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Books Books 21 - 30 of 30 on I flatter myself it will not sink me in your esteem. And now nothing remains for....  
" I flatter myself it will not sink me in your esteem. And now nothing remains for me but to assure you in the most animated language of the violence of my affection. To fortune I am perfectly indifferent, and shall make no demand of that nature on your... "
Pride and Prejudice - Page 95
by Jane Austen - 1853 - 340 pages
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AS English Literature for AQA B

Tony Childs, Jackie Moore - English literature - 2003 - 150 pages
...the reader what a fool Mr Collins is. He concludes his ill-judged proposal in this way: ACT IV ITY 20 'And now nothing remains for me but to assure you...indifferent, and shall make no demand of that nature on_your father, since I am well aware that it could not be complied with; [. . .] On that head, therefore....
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Jane Austen and the Morality of Conversation

Bharat Tandon - Conversation in literature - 2003 - 305 pages
...as I have already said, may not be for several years. This has been my motive, my fair cousin, and I flatter myself it will not sink me in your esteem....animated language of the violence of my affection." 119 One might rightly be exasperated, as Elizabeth is, by a man who proposes marriage in a style approaching...
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Jane Austen and the Morality of Conversation

Bharat Tandon - Literary Criticism - 2003 - 303 pages
...as I have already said, may not be for several years. This has been my motive, my fair cousin, and I flatter myself it will not sink me in your esteem....in the most animated language of the violence of my affection."119 One might rightly be exasperated, as Elizabeth is, by a man who proposes marriage in...
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Jane Austen’s Pride and Prejudice

Jibesh Bhattacharyya - 2005 - 192 pages
...to Elizabeth he says, after giving a very long lecture about the reasons for his decision to marry: "And now nothing remains for me but to assure you...animated language of the violence of my affection" (Chapter 19). In his letter to Mr Bennet after Lydia's elopement he writes: "No arguments shall be...
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8 Books in 1: Jane Austen's Complete Nov

Jane Austen - Fiction - 2006 - 808 pages
...as I have already said, may not be for several years. This has been my motive, my fair cousin, and I flatter myself it will not sink me in your esteem. And now nothing remains but for me but to assure you in the most animated language of the violence of my affection. To fortune...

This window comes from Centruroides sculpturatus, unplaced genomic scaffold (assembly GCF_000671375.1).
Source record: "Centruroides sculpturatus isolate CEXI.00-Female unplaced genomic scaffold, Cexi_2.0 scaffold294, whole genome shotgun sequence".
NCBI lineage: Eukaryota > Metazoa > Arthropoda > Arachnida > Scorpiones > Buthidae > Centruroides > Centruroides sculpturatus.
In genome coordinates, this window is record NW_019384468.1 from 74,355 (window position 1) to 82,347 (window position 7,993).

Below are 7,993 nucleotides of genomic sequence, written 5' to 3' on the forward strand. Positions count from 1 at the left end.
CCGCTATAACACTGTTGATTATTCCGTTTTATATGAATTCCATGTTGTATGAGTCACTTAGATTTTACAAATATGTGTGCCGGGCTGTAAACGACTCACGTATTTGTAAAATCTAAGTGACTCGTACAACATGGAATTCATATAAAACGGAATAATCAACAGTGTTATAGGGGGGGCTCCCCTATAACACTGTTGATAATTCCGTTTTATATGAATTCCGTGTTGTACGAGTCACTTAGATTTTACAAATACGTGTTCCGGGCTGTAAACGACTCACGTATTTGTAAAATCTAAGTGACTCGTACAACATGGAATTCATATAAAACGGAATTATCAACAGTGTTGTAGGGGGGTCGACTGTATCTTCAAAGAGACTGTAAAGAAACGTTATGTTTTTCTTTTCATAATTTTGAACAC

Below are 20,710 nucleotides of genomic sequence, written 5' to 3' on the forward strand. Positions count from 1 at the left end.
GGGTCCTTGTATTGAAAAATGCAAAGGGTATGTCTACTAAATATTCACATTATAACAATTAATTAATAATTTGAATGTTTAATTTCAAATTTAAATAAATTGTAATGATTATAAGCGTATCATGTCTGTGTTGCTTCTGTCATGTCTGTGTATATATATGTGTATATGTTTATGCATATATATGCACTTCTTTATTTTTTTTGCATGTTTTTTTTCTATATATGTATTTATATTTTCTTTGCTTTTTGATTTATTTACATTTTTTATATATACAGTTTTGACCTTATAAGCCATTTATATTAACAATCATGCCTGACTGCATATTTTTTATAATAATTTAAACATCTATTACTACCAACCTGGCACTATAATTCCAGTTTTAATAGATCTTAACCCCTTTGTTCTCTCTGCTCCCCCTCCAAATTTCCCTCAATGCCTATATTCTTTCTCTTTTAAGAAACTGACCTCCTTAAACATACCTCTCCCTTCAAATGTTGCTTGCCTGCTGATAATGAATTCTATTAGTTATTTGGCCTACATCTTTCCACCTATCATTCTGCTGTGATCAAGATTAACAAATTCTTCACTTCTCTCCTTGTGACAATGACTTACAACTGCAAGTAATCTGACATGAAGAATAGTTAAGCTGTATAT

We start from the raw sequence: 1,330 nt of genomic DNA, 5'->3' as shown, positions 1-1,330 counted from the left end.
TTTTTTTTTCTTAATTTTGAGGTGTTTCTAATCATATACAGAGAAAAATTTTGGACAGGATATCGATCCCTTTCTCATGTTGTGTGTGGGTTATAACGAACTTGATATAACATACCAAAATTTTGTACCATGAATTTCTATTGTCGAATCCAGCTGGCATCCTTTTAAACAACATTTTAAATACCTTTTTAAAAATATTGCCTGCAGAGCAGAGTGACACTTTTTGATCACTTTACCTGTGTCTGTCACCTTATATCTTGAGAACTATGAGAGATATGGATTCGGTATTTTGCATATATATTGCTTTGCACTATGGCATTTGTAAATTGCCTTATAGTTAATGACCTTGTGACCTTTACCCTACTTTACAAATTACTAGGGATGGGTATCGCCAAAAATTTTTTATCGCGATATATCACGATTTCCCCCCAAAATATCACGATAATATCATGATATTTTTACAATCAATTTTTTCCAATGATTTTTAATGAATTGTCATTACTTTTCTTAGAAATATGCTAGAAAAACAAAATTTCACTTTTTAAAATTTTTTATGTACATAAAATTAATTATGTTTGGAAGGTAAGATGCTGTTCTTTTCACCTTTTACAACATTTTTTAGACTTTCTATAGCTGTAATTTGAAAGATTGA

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Jane Austen: Sense and Sensibility; Pride and Prejudice; Mansfield Park ...

Jane Austen - Fiction - 2006 - 789 pages
...as I have already said, may not be for several years. This has been my motive, my fair cousin, and ould not stand upon ceremony. 76 Sense & Sensibility but for me but to assure you in the most animated language of the violence of my affection. To fortune...
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Jane Austen's Pride and Prejudice. Illustrated by Hugh Thomson.

Jane Austen - Fiction - 2008 - 164 pages
...as I have already said, may not be for several years. This has been my motive, my fair cousin, and I flatter myself it will not sink me in your esteem. And now nothing remains but for me but to assure you in the most animated language of the violence of my affection. To fortune...
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greek prose composition

...Collins proposes marriage to Elizabeth Bennet (continued) ' This has been my motive, my fair cousin, and I flatter myself it will not sink me in your esteem....make no demand of that nature on your father, since J I am well aware that it could not be complied with : and that one thousand pounds in the four per...
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Jane Austen's Novels: The Fabric of Dialogue

Howard S. Babb - Dialogue in literature - 1962 - 244 pages
...instance, he spins out a highly formal announcement about being in the grip of overpowering emotions: "And now nothing remains for me but to assure you...animated language of the violence of my affection" (p. 106). Diverting as this sort of verbal idiocy may be, the equivalent contradiction at the core...
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Lovers, Clowns, and Fairies: An Essay on Comedies

Stuart M. Tave - Humor - 1993 - 272 pages
...his feelings for Elizabeth she is near laughing, to be sure, but when the critical moment comes — "And now nothing remains for me but to assure you...animated language of the violence of my affection" — she has a problem, because he is so fixed in his form that she cannot make him understand her language....
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